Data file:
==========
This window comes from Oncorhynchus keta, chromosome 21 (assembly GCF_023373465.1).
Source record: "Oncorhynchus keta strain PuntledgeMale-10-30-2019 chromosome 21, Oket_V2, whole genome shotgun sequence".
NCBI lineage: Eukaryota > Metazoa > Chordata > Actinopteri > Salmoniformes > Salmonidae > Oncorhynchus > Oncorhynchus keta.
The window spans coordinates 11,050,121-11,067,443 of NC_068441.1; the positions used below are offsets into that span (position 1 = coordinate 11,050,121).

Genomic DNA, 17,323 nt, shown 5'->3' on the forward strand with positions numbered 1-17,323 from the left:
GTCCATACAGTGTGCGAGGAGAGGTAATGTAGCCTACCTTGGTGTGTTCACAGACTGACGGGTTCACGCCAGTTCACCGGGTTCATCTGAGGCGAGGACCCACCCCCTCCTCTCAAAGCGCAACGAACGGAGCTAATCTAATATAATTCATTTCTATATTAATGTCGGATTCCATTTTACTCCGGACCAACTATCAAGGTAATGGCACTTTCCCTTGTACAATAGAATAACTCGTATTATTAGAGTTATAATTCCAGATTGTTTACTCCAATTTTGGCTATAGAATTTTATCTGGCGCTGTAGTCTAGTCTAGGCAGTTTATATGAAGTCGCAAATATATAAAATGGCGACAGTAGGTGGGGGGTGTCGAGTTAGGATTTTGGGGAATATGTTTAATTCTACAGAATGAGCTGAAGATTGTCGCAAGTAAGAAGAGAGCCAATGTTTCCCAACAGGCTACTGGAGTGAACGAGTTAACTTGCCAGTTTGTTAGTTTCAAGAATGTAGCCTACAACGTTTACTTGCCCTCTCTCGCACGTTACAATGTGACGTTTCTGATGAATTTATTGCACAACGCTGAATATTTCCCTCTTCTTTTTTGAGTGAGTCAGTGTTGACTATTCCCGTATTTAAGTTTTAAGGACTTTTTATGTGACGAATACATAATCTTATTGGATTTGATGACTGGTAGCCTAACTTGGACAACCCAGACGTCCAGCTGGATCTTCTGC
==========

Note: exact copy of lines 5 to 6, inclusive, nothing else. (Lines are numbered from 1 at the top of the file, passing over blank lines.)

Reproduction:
Genomic DNA, 17,323 nt, shown 5'->3' on the forward strand with positions numbered 1-17,323 from the left:
GTCCATACAGTGTGCGAGGAGAGGTAATGTAGCCTACCTTGGTGTGTTCACAGACTGACGGGTTCACGCCAGTTCACCGGGTTCATCTGAGGCGAGGACCCACCCCCTCCTCTCAAAGCGCAACGAACGGAGCTAATCTAATATAATTCATTTCTATATTAATGTCGGATTCCATTTTACTCCGGACCAACTATCAAGGTAATGGCACTTTCCCTTGTACAATAGAATAACTCGTATTATTAGAGTTATAATTCCAGATTGTTTACTCCAATTTTGGCTATAGAATTTTATCTGGCGCTGTAGTCTAGTCTAGGCAGTTTATATGAAGTCGCAAATATATAAAATGGCGACAGTAGGTGGGGGGTGTCGAGTTAGGATTTTGGGGAATATGTTTAATTCTACAGAATGAGCTGAAGATTGTCGCAAGTAAGAAGAGAGCCAATGTTTCCCAACAGGCTACTGGAGTGAACGAGTTAACTTGCCAGTTTGTTAGTTTCAAGAATGTAGCCTACAACGTTTACTTGCCCTCTCTCGCACGTTACAATGTGACGTTTCTGATGAATTTATTGCACAACGCTGAATATTTCCCTCTTCTTTTTTGAGTGAGTCAGTGTTGACTATTCCCGTATTTAAGTTTTAAGGACTTTTTATGTGACGAATACATAATCTTATTGGATTTGATGACTGGTAGCCTAACTTGGACAACCCAGACGTCCAGCTGGATCTTCTGC